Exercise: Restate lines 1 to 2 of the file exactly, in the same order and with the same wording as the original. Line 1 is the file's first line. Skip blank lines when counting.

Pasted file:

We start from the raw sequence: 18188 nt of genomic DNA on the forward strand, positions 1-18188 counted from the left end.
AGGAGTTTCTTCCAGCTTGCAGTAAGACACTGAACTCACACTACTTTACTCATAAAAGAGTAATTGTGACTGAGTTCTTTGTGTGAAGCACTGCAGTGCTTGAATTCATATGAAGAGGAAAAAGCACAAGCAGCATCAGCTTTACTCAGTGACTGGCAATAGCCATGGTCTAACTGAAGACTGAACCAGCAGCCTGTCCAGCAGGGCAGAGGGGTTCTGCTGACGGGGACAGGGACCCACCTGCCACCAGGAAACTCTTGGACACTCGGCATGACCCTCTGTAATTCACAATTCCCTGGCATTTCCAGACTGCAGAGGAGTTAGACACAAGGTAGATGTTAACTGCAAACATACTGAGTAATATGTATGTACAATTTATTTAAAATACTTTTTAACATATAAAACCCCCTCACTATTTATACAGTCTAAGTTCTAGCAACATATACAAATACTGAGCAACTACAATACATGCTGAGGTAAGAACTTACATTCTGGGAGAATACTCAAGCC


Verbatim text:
We start from the raw sequence: 18188 nt of genomic DNA on the forward strand, positions 1-18188 counted from the left end.
AGGAGTTTCTTCCAGCTTGCAGTAAGACACTGAACTCACACTACTTTACTCATAAAAGAGTAATTGTGACTGAGTTCTTTGTGTGAAGCACTGCAGTGCTTGAATTCATATGAAGAGGAAAAAGCACAAGCAGCATCAGCTTTACTCAGTGACTGGCAATAGCCATGGTCTAACTGAAGACTGAACCAGCAGCCTGTCCAGCAGGGCAGAGGGGTTCTGCTGACGGGGACAGGGACCCACCTGCCACCAGGAAACTCTTGGACACTCGGCATGACCCTCTGTAATTCACAATTCCCTGGCATTTCCAGACTGCAGAGGAGTTAGACACAAGGTAGATGTTAACTGCAAACATACTGAGTAATATGTATGTACAATTTATTTAAAATACTTTTTAACATATAAAACCCCCTCACTATTTATACAGTCTAAGTTCTAGCAACATATACAAATACTGAGCAACTACAATACATGCTGAGGTAAGAACTTACATTCTGGGAGAATACTCAAGCC